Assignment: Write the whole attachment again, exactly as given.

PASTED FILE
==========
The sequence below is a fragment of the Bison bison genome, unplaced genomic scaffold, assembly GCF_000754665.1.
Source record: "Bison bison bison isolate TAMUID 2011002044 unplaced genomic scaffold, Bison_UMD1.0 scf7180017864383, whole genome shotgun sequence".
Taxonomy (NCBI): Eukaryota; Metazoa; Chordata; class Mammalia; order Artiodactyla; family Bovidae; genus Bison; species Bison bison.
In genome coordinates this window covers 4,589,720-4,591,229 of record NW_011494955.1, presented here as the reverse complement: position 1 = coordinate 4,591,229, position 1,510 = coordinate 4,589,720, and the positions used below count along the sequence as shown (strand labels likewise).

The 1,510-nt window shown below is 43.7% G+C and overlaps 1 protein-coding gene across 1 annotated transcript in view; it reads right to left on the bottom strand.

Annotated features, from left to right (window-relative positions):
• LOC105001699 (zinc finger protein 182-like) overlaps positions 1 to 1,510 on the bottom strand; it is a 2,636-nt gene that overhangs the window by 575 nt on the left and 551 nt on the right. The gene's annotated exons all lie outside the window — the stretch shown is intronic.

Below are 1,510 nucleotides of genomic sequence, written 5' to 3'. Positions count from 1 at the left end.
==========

The sequence below is a fragment of the Bison bison genome, unplaced genomic scaffold, assembly GCF_000754665.1.
Source record: "Bison bison bison isolate TAMUID 2011002044 unplaced genomic scaffold, Bison_UMD1.0 scf7180017864383, whole genome shotgun sequence".
Taxonomy (NCBI): Eukaryota; Metazoa; Chordata; class Mammalia; order Artiodactyla; family Bovidae; genus Bison; species Bison bison.
In genome coordinates this window covers 4,589,720-4,591,229 of record NW_011494955.1, presented here as the reverse complement: position 1 = coordinate 4,591,229, position 1,510 = coordinate 4,589,720, and the positions used below count along the sequence as shown (strand labels likewise).

The 1,510-nt window shown below is 43.7% G+C and overlaps 1 protein-coding gene across 1 annotated transcript in view; it reads right to left on the bottom strand.

Annotated features, from left to right (window-relative positions):
• LOC105001699 (zinc finger protein 182-like) overlaps positions 1 to 1,510 on the bottom strand; it is a 2,636-nt gene that overhangs the window by 575 nt on the left and 551 nt on the right. The gene's annotated exons all lie outside the window — the stretch shown is intronic.

Below are 1,510 nucleotides of genomic sequence, written 5' to 3'. Positions count from 1 at the left end.